An oddity in the Hammer canon Straight on till Morning was released in 1972 and is an unsettling little film that I suppose fits into the category 'psychological thriller'. The acting is impressive: Rita Tushingham plays a naive Northerner coming down to the Big Smoke hoping to meet a charming Mr Right and prospective father. Unfortunately she runs into 'Peter' played by Shane Briant an affectless serial killer living in squalid luxury in a Kensington mews house. It's all a bit of a downer and probably about 20 minutes too long but I liked the period evocation, especially the interiors: the boutiques and her clumsily painted psychedelic room from which she moves into his 'tastefully' decorated bachelor pad with Hogarth prints (The Rake's Progress, appropriately, certainly the debauched scene in the Rose tavern Covent Garden) and scenes from executions on the walls. I'm pretty sure these were from Jacques Callot's Les Grandes Miseres de la Guerre published in 1633 and depicting the horrors of war, looting, pillaging and summary execution (I think I saw the image reproduced above on his wall). There's a great scene filmed in the early hours at the deserted South Bank looking hugely impressive in its newly-created Brutalist splendour, before it was toned down so as not to frighten the horses.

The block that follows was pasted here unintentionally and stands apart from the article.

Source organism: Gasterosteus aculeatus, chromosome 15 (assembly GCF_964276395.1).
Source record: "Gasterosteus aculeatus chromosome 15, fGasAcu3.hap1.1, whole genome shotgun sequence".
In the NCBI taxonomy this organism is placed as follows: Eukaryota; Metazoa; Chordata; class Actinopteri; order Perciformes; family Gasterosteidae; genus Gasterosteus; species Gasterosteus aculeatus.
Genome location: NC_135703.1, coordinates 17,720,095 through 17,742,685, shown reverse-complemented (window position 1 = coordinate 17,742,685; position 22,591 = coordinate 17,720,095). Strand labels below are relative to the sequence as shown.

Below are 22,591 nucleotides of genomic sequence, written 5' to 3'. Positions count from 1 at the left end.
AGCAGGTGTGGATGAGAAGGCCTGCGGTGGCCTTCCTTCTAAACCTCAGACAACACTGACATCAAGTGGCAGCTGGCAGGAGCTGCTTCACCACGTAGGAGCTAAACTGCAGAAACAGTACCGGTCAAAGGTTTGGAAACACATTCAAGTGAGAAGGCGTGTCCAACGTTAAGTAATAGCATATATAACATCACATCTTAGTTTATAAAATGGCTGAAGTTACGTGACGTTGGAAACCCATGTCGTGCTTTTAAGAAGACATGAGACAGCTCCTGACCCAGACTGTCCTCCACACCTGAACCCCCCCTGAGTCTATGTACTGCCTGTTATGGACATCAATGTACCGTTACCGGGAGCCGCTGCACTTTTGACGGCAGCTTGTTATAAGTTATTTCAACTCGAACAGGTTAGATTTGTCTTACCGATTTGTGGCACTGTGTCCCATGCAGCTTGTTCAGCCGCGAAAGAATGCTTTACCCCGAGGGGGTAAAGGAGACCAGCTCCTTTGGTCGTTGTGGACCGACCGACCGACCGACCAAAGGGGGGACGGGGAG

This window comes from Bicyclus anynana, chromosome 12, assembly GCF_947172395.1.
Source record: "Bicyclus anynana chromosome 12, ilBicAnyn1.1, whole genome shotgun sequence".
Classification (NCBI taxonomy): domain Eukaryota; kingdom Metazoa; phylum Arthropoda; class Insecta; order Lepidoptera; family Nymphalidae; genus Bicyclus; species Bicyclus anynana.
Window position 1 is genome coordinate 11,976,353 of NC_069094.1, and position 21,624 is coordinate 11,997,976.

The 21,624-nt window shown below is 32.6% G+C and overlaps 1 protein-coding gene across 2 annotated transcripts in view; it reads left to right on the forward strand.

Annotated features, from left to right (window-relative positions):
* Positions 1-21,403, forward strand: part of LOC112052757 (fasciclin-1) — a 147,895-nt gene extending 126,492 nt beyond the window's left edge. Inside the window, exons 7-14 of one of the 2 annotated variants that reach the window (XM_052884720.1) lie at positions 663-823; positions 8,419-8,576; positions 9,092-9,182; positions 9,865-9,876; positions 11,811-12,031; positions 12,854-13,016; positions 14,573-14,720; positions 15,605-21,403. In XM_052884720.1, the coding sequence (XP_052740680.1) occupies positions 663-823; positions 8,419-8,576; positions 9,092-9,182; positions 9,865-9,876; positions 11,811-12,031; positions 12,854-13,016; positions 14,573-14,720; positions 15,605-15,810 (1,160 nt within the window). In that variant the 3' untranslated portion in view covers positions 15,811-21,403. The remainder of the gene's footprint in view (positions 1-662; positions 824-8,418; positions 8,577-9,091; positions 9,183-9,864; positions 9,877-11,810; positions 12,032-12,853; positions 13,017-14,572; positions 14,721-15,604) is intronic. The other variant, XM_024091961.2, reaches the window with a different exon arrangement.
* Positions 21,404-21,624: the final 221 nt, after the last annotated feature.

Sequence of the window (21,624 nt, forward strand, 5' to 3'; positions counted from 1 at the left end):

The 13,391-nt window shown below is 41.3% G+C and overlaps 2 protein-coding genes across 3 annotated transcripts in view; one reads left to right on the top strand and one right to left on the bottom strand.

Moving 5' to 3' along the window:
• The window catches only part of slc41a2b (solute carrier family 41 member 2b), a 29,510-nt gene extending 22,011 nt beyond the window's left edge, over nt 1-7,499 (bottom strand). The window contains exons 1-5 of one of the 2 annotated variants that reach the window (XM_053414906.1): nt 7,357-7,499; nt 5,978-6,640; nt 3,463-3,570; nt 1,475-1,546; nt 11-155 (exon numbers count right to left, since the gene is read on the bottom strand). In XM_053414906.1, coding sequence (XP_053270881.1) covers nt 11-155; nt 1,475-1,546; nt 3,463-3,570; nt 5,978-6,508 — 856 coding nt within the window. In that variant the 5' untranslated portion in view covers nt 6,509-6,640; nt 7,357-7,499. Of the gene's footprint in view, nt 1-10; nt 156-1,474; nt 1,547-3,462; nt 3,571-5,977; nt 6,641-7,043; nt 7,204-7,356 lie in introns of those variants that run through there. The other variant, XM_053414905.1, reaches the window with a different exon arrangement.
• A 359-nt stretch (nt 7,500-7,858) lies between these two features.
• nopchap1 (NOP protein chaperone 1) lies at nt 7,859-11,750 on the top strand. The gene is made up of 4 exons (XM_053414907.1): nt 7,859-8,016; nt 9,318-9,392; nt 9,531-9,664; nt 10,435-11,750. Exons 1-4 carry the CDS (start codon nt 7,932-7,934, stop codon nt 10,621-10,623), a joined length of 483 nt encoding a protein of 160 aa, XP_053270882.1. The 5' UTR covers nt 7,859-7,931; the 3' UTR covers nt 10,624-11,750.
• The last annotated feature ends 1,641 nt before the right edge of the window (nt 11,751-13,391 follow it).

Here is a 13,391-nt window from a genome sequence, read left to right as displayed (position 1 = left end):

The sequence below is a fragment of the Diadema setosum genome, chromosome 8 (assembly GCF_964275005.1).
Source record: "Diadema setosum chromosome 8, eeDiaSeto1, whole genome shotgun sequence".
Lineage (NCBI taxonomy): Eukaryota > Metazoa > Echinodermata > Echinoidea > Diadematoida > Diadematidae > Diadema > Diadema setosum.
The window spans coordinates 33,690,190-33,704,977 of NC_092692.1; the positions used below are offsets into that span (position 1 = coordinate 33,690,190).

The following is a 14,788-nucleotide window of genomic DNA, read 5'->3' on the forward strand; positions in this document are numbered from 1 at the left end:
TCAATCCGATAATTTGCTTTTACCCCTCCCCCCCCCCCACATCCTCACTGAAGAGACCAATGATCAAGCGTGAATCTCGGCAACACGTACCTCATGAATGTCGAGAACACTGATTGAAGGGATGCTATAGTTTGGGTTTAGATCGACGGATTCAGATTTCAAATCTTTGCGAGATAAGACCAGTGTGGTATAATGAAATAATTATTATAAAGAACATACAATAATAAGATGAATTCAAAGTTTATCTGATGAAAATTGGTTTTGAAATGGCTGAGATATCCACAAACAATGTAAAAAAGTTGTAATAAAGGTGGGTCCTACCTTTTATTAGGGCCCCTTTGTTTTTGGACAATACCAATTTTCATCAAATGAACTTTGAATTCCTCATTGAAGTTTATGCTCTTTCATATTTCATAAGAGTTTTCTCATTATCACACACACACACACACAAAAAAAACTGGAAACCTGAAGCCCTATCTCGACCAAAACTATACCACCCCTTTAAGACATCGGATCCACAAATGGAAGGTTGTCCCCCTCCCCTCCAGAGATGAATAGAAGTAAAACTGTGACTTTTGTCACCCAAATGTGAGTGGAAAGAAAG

There are a number of rather obvious Peter Pan references and Tushingham's character is rechristened 'Wendy' - towards the end she has an ill-judged makeover, emerging, I have to say, looking remarkably like the young Shirley Collins. Filmed mainly around the Earls Court area - famously home to London's transient population - it supposedly starts in Liverpool although I immediately recognised Sarf London - in fact not far from where I grew up - see here for some atmospheric stills - much of The Sweeney was also filmed in this area. Also enlivened by the appearance of the gorgeous Katya Wyeth, you can also find James Bolam, frizzy haired John Clive (the director Peter Collinson - died young - also made The Italian Job in which Clive features) and an unrecognisable Tom Bell. The editing initially is very much of its time, rapidly cutting forwards and backwards, but soon settles down; there's also some very disturbing use of the type of reel to reel tape recorders that many households had in those days. How did he manage to so easily dispose of all that blood and all those bodies? It's well worth watching if you like to see the fag-end of the optimistic 'swinging' 60s as it slides remorselessly down towards Thatcherism in 1979. Would make a great double bill with Dracula AD 1972. See also here and here.